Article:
Verdict: Guilty

On February 25, 2000, in Ottawa provincial court, Mohsen Mikhael pleaded guilty and was convicted of practising as an insurance agent after his licence had expired. He was fined $500.

Charge: Working as an agent while unlicensed and holding out
Against: Mirwais Aslamyar (Scarborough)
Verdict: Guilty

On February 8, 2000, in Toronto provincial court, Mirwais Aslamyar pleaded guilty to both charges and was convicted of practising as an insurance agent without a licence and of advertising himself as an insurance agent. He was fined $250 on each charge. He remains unlicensed.

Hearings

An Advisory Board assists in determining the granting or refusal of a new licence or the possible revocation or suspension of an existing licence for insurance agents and adjusters. The Board considers evidence presented by the applicant or agent as well as that put forward by counsel for FSCO.

Life agent: Mariana Todorova (Toronto) Level II applicant
Advisory Board Hearing: April 26, 1999; May 11, 1999; May 13, 1999; and June 7, 1999
Decision: Application denied

An Advisory Board hearing was conducted in Toronto to consider Ms. Todorova's re-application for a life insurance agent's licence. Ms. Todorova had been previously licensed as an agent.

In its report, the Board recommended that Ms. Todorova's application for licensing be denied on the basis that she is not suitable to act as an insurance agent. The Board found Ms. Todorova had provided false information to an insurance company; that her explanations concerning events in her past were not credible; and reasoned that "failure to demonstrate honesty and trustworthiness is fatal to any application."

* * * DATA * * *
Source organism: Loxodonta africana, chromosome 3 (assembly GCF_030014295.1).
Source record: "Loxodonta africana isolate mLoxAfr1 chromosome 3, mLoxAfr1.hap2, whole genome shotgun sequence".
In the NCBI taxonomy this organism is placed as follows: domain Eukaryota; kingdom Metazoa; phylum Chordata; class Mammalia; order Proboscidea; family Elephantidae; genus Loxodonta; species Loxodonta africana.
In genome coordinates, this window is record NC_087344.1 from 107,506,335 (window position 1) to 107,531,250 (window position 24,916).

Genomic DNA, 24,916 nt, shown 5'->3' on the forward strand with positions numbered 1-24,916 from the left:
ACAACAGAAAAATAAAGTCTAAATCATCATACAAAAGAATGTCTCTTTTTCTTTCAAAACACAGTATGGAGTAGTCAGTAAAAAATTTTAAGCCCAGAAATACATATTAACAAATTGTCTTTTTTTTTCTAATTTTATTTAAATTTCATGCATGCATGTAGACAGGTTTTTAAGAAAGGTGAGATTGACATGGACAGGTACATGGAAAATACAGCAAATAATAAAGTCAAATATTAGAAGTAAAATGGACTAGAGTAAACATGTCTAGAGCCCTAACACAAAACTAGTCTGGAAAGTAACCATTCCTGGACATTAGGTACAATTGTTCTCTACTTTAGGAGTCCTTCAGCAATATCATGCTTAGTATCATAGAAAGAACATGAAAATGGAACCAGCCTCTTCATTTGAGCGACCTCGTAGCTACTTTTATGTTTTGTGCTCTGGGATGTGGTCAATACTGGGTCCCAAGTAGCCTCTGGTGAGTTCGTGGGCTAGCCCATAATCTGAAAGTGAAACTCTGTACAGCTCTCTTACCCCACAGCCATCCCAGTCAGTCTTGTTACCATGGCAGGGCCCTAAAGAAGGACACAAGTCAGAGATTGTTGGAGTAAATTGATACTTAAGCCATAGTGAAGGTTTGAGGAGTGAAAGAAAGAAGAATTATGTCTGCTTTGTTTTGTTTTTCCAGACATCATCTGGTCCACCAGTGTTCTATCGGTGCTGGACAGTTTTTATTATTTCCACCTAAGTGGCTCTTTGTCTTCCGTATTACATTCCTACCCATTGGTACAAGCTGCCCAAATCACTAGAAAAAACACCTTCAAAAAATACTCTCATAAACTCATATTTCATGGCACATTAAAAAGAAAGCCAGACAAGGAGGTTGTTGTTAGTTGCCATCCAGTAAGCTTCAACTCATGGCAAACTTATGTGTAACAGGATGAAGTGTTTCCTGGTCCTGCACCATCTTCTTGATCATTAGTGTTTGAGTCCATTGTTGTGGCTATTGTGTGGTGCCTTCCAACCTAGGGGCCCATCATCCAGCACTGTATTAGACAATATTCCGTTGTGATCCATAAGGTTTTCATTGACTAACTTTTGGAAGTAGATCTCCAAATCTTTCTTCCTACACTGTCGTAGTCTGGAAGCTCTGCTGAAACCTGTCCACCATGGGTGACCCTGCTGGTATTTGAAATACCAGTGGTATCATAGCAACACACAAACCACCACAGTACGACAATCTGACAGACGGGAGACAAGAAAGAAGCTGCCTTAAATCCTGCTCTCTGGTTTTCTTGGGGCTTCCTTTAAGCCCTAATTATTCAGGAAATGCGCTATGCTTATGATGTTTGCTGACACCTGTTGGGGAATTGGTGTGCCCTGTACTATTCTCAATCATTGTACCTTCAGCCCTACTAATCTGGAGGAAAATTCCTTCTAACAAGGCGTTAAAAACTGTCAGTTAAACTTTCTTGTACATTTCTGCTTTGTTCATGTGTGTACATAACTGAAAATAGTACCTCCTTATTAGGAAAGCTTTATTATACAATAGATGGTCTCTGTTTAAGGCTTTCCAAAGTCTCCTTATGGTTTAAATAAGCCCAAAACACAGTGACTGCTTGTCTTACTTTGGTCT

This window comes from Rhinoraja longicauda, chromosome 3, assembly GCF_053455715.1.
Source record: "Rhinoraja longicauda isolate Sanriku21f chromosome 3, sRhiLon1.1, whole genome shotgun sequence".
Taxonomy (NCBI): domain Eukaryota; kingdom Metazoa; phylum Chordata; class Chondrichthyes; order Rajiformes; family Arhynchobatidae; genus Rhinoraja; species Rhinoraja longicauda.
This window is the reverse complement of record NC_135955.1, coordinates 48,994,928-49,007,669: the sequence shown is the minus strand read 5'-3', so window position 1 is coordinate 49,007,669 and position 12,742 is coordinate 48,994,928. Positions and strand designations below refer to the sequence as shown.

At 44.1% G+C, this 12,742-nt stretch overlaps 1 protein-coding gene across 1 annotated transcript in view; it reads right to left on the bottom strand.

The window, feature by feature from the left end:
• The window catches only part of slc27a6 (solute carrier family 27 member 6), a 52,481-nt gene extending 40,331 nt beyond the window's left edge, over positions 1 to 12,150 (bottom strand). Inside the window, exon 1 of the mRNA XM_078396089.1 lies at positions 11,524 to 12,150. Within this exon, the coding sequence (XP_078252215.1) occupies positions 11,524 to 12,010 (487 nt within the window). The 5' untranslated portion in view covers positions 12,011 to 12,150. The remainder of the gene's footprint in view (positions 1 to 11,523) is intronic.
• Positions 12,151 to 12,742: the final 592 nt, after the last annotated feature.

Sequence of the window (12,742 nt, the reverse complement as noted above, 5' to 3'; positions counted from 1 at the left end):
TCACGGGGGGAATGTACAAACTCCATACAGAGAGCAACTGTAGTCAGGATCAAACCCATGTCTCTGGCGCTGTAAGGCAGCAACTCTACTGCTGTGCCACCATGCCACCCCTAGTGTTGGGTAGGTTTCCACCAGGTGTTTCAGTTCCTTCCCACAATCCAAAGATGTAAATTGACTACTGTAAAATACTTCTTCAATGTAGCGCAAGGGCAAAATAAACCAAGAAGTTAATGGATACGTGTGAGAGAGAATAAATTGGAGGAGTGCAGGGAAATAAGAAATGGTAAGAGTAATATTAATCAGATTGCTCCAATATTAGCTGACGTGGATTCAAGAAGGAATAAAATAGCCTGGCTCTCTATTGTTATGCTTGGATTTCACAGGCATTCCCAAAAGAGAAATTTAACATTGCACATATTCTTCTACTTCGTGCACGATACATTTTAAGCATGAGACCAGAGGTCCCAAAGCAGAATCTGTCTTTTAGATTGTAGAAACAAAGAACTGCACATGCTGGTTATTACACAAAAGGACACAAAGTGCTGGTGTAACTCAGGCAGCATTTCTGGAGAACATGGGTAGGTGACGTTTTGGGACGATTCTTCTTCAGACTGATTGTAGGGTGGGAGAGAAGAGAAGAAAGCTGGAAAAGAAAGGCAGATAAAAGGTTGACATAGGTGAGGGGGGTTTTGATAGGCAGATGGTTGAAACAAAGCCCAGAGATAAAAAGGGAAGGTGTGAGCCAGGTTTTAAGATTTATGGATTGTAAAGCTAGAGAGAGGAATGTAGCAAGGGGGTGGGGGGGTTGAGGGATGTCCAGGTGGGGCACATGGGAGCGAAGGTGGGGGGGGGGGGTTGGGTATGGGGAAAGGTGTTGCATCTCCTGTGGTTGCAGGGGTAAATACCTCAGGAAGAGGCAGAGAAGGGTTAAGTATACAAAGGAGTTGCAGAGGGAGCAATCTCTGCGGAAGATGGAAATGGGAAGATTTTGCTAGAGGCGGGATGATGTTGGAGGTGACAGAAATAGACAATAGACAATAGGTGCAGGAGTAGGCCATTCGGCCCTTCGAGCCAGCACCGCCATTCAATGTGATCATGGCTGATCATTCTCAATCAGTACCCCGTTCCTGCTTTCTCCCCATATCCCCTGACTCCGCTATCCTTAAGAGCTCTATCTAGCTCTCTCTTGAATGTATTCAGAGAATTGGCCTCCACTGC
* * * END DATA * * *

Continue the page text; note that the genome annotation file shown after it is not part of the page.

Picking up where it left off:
By decision dated February 8, 2000, the Superintendent accepted the findings of fact of the Board, and accepted the recommended action, ordering that Ms. Todorova's application for licensing as a life insurance agent be denied.

Dispute Resolution Decisions

An arbitrator may decide at the conclusion of an arbitration hearing involving insurers and statutory accident benefits claimants, to impose penalties under the Insurance Act. Under section 282(10), a special award may be made against an insurer where it has acted unreasonably. Under section 282(11.2), an assessment award may be made against an insured person if the arbitration is frivolous or vexatious, or an abuse of process.

Type of Decision: Arbitration
Applicant: Domenica Fimiani
Insurer: Liberty Mutual Insurance Company

The arbitrator, in a January 11, 2000 decision, awarded the applicant, amongst other items, weekly replacement benefits, payable under Bill 164, amounting to more than $140,000 including interest.

The arbitrator further ordered that Liberty Mutual pay a lump sum Special Award of $30,000 (rather than the five to ten per cent that the insurer suggested) because:

  • the insurer did not appear to take the applicant's TMJ disorder seriously;
  • its referral letters to medical experts did not provide a fair summary of the
    applicant's history and the views of all the treating medical practitioners or failed to provide all relevant medical reports;
  • it failed to have the applicant's TMJ complaints investigated, but rather relied on the opinions of those who did not have TMJ expertise;
  • once it received an opinion supporting a termination of benefits, it chose to remain indifferent to whatever further evidence it received; and
  • it failed to offer any explanation for its handling of the matter.
Type of Decision: Arbitration
Applicant: Suzanne I. Pepin